and all things bonny are really so last century. There are stunning ones, but you have to pay an arm and a leg to stay in a top quality one. And although visiting them is great, it’s the small communities and backroads that hold the truly majestic Scotland.

Peak practice

the charity climb epidemic hit Ben Nevis some time ago, with thousands landing on the hills, trampling and littering, with little financial benefit for local people and huge environmental destruction. Few people realise, but this is not a National Park and so does not have the funding to fix it. Charity is good, churning up a precious landscape, not so much.

Food, shopping & people

Travel like a local with our Scotland travel guide

Eating & drinking

Malt whisky from Scotland is sought all over the world, so here is your opportunity to lie at the feet of the malt masters
Seafood used to be exported, but with the culinary scene moving on in leaps and bounds they keep a lot more of it for themselves now. Check out the Scottish Seafood Trail.
Aberdeen Angus beef and venison make any vacation in Scotland a veritable carnival for carnivores.
Cheese lovers should go in search of Morangie Brie, Isle of Mull cheddar and Dunsyre Blue. To name but a few.
Scotland is not cheesy. Unless you mean literally. Artisan cheesemaking is taking off here now, all over our highlands and islands.

People & language

The reputation for being closed and clannish, miserly and mean is a myth. The reality is an intellectual people full of creativity and a love of landscape. Scottish Gaelic, still spoken, has a rich oral and written tradition and if you don't get a Scot to tell a good story on vacation, you haven’t experienced the real Scotland. Scots is an official language, derived from old English. Use a few Scots words and your glass will never be empty. Call them Scotch, Jock or English, and it will never be full.
Oh aye (not ‘och aye’)- I know, I agree or really?
Away ye go - no way!
Burn - stream
Ben - mountain
CéilidhFolk dance event (from Scottish Gaelic)

Gifts & shopping

With singing and storytelling at the heart of their culture, buy a CD from a local band, or a novel from a contemporary Scottish author.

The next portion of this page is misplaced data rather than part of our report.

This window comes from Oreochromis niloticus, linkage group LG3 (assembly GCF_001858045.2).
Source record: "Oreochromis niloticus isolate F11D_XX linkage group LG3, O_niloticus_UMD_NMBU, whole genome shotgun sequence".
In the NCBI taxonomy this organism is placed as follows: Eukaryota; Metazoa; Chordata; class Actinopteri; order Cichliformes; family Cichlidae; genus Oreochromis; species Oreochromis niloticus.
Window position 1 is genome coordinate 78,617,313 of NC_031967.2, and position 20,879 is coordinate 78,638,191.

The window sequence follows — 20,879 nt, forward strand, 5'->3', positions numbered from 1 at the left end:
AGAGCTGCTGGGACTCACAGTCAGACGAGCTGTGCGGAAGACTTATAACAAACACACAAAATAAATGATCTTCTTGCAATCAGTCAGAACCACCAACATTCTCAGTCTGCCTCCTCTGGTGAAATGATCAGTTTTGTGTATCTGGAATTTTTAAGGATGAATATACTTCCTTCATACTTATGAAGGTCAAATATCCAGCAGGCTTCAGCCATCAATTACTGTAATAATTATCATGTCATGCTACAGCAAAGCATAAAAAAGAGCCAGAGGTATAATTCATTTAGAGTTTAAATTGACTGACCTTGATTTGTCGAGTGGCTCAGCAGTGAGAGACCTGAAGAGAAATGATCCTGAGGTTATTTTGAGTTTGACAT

Although cashmere goat’s wool is not from Scotland but Mongolia, it is a world leader in finishing, knitting and weaving it. Cheap versions from China abound, but if you want quality, Scotland is the place.
Tweed is no longer twee. The most prestigious of the lot is Harris Tweed, protected by the Harris Tweed Act of Parliament, which strictly outlines the conditions in which the cloth can genuinely be made. Recognise the real thing by its well-known orb logo.

Fast facts

We do not just travel when we go about Scotland, we walk through time

Ian Hamilton, author, A Touch of Treason

How much does it cost?

Ferry trip from Oban to Isle of Mull:
£5.55 one way for foot passenger or £49.50 for a car
Two person canoe rental on Caledonian canal: £50 for two days
Arborath Smokie: £5 for two
Arran Sunset beer: £2.85
Caledonian Sleeper train London to Fort William: From £68 one way

A brief history of Scotland

Traveling around Scotland is like combining a history and geography lesson into one. Cross the border at Hadrian's Wall and you see some of the finest remains of the Roman invaders of 43 AD who occupied the southern half of Scotland, which they named Caledonia, but turned back after fierce resistance from local people. In Shetland, you can see evidence of the Vikings who invaded the North of the country. But Scotland's truly ancient origins can best be seen on Lewis and Orkney, where the famous standing stones are thought to have been planted by prehistoric settlers as far back as 9400 BC.Read more ▼
Photo credits: [Loch: Akuppa John Wigham] [Wildlife watching : CaptainOates] [Wild camping: hendry_670] [Salmon: torbakhopper] [Snowboarding: Robin McConnell] [Caledonian Sleeper train: Tim Regan] [Mountains: Ben Salter] [Islands : Inaki Queralt] [Speyside Craft Brewery : Speyside Craft Brewery ] [Midges: S. Rae] [Isle of Skye rain: Alberto Vaccaro] [Castles : Paisley Scotland] [Ben Nevis: Derek Hatfield] [Cheese: Graeme Maclean] [Sign: Chen Zhao] [Harris Tweed: A Continuous Lean] [Ferry: whyohwhyohwhyoh]
Written by Catherine Mack